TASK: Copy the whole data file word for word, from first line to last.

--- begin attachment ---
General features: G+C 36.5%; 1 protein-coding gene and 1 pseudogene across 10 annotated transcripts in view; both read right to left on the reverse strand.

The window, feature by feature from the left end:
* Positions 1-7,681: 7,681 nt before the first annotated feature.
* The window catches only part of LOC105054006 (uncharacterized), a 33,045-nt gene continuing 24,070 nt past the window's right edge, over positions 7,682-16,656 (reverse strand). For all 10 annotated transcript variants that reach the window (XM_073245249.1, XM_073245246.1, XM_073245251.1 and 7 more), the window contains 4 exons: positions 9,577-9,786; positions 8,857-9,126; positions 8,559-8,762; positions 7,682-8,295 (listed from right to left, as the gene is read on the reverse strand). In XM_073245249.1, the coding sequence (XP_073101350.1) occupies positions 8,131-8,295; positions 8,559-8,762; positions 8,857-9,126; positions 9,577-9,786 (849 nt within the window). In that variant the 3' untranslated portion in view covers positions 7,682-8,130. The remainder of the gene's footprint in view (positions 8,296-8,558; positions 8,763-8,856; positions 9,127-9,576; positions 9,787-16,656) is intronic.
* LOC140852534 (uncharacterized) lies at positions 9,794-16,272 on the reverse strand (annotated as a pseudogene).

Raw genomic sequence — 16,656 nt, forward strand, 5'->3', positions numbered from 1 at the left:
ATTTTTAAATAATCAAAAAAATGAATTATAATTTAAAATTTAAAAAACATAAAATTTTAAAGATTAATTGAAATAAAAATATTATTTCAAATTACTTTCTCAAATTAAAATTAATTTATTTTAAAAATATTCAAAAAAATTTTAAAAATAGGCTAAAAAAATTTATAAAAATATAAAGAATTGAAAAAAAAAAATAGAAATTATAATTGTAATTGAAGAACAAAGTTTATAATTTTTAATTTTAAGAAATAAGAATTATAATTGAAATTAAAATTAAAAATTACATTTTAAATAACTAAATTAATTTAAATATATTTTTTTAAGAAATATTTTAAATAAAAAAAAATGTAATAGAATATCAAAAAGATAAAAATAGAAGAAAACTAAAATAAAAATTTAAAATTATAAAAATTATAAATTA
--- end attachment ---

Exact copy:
General features: G+C 36.5%; 1 protein-coding gene and 1 pseudogene across 10 annotated transcripts in view; both read right to left on the reverse strand.

The window, feature by feature from the left end:
* Positions 1-7,681: 7,681 nt before the first annotated feature.
* The window catches only part of LOC105054006 (uncharacterized), a 33,045-nt gene continuing 24,070 nt past the window's right edge, over positions 7,682-16,656 (reverse strand). For all 10 annotated transcript variants that reach the window (XM_073245249.1, XM_073245246.1, XM_073245251.1 and 7 more), the window contains 4 exons: positions 9,577-9,786; positions 8,857-9,126; positions 8,559-8,762; positions 7,682-8,295 (listed from right to left, as the gene is read on the reverse strand). In XM_073245249.1, the coding sequence (XP_073101350.1) occupies positions 8,131-8,295; positions 8,559-8,762; positions 8,857-9,126; positions 9,577-9,786 (849 nt within the window). In that variant the 3' untranslated portion in view covers positions 7,682-8,130. The remainder of the gene's footprint in view (positions 8,296-8,558; positions 8,763-8,856; positions 9,127-9,576; positions 9,787-16,656) is intronic.
* LOC140852534 (uncharacterized) lies at positions 9,794-16,272 on the reverse strand (annotated as a pseudogene).

Raw genomic sequence — 16,656 nt, forward strand, 5'->3', positions numbered from 1 at the left:
ATTTTTAAATAATCAAAAAAATGAATTATAATTTAAAATTTAAAAAACATAAAATTTTAAAGATTAATTGAAATAAAAATATTATTTCAAATTACTTTCTCAAATTAAAATTAATTTATTTTAAAAATATTCAAAAAAATTTTAAAAATAGGCTAAAAAAATTTATAAAAATATAAAGAATTGAAAAAAAAAAATAGAAATTATAATTGTAATTGAAGAACAAAGTTTATAATTTTTAATTTTAAGAAATAAGAATTATAATTGAAATTAAAATTAAAAATTACATTTTAAATAACTAAATTAATTTAAATATATTTTTTTAAGAAATATTTTAAATAAAAAAAAATGTAATAGAATATCAAAAAGATAAAAATAGAAGAAAACTAAAATAAAAATTTAAAATTATAAAAATTATAAATTA